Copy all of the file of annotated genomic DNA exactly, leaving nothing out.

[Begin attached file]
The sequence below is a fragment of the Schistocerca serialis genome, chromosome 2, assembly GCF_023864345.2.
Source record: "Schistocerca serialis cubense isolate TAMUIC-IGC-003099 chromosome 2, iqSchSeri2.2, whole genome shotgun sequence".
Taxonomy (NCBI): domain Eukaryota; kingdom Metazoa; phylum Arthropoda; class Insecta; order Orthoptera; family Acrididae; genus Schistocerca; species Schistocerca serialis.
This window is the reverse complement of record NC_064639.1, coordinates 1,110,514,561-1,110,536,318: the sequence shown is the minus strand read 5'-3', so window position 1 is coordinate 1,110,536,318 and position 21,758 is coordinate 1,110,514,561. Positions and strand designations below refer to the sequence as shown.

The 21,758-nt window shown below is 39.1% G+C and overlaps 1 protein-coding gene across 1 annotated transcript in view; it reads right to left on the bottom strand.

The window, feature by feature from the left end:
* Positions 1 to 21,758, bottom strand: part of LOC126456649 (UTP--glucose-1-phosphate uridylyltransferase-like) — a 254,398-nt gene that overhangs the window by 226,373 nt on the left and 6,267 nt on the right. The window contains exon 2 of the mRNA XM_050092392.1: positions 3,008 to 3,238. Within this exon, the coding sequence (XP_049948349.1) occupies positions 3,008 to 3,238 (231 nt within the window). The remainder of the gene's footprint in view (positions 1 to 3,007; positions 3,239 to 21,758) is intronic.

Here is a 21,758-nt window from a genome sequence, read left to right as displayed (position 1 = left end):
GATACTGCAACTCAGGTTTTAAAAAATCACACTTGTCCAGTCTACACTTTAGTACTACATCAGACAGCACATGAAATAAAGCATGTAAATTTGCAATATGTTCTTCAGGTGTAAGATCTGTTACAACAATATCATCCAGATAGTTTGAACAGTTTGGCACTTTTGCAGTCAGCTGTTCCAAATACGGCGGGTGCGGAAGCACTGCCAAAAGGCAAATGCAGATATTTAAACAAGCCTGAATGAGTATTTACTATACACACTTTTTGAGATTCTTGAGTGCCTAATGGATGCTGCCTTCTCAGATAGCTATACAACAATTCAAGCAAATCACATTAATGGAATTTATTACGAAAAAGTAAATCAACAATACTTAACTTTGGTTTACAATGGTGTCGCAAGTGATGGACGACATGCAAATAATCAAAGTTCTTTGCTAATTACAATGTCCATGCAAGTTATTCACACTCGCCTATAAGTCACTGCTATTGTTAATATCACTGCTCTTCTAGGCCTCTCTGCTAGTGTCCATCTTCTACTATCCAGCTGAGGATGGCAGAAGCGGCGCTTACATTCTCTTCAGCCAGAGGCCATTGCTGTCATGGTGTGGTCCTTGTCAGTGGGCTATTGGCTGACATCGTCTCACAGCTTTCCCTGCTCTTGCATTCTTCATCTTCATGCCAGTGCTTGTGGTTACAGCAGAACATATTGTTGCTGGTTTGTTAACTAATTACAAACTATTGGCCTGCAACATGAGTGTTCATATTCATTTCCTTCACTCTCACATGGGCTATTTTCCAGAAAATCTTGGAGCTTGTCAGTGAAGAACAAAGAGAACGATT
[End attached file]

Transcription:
The sequence below is a fragment of the Schistocerca serialis genome, chromosome 2, assembly GCF_023864345.2.
Source record: "Schistocerca serialis cubense isolate TAMUIC-IGC-003099 chromosome 2, iqSchSeri2.2, whole genome shotgun sequence".
Taxonomy (NCBI): domain Eukaryota; kingdom Metazoa; phylum Arthropoda; class Insecta; order Orthoptera; family Acrididae; genus Schistocerca; species Schistocerca serialis.
This window is the reverse complement of record NC_064639.1, coordinates 1,110,514,561-1,110,536,318: the sequence shown is the minus strand read 5'-3', so window position 1 is coordinate 1,110,536,318 and position 21,758 is coordinate 1,110,514,561. Positions and strand designations below refer to the sequence as shown.

The 21,758-nt window shown below is 39.1% G+C and overlaps 1 protein-coding gene across 1 annotated transcript in view; it reads right to left on the bottom strand.

The window, feature by feature from the left end:
* Positions 1 to 21,758, bottom strand: part of LOC126456649 (UTP--glucose-1-phosphate uridylyltransferase-like) — a 254,398-nt gene that overhangs the window by 226,373 nt on the left and 6,267 nt on the right. The window contains exon 2 of the mRNA XM_050092392.1: positions 3,008 to 3,238. Within this exon, the coding sequence (XP_049948349.1) occupies positions 3,008 to 3,238 (231 nt within the window). The remainder of the gene's footprint in view (positions 1 to 3,007; positions 3,239 to 21,758) is intronic.

Here is a 21,758-nt window from a genome sequence, read left to right as displayed (position 1 = left end):
GATACTGCAACTCAGGTTTTAAAAAATCACACTTGTCCAGTCTACACTTTAGTACTACATCAGACAGCACATGAAATAAAGCATGTAAATTTGCAATATGTTCTTCAGGTGTAAGATCTGTTACAACAATATCATCCAGATAGTTTGAACAGTTTGGCACTTTTGCAGTCAGCTGTTCCAAATACGGCGGGTGCGGAAGCACTGCCAAAAGGCAAATGCAGATATTTAAACAAGCCTGAATGAGTATTTACTATACACACTTTTTGAGATTCTTGAGTGCCTAATGGATGCTGCCTTCTCAGATAGCTATACAACAATTCAAGCAAATCACATTAATGGAATTTATTACGAAAAAGTAAATCAACAATACTTAACTTTGGTTTACAATGGTGTCGCAAGTGATGGACGACATGCAAATAATCAAAGTTCTTTGCTAATTACAATGTCCATGCAAGTTATTCACACTCGCCTATAAGTCACTGCTATTGTTAATATCACTGCTCTTCTAGGCCTCTCTGCTAGTGTCCATCTTCTACTATCCAGCTGAGGATGGCAGAAGCGGCGCTTACATTCTCTTCAGCCAGAGGCCATTGCTGTCATGGTGTGGTCCTTGTCAGTGGGCTATTGGCTGACATCGTCTCACAGCTTTCCCTGCTCTTGCATTCTTCATCTTCATGCCAGTGCTTGTGGTTACAGCAGAACATATTGTTGCTGGTTTGTTAACTAATTACAAACTATTGGCCTGCAACATGAGTGTTCATATTCATTTCCTTCACTCTCACATGGGCTATTTTCCAGAAAATCTTGGAGCTTGTCAGTGAAGAACAAAGAGAACGATT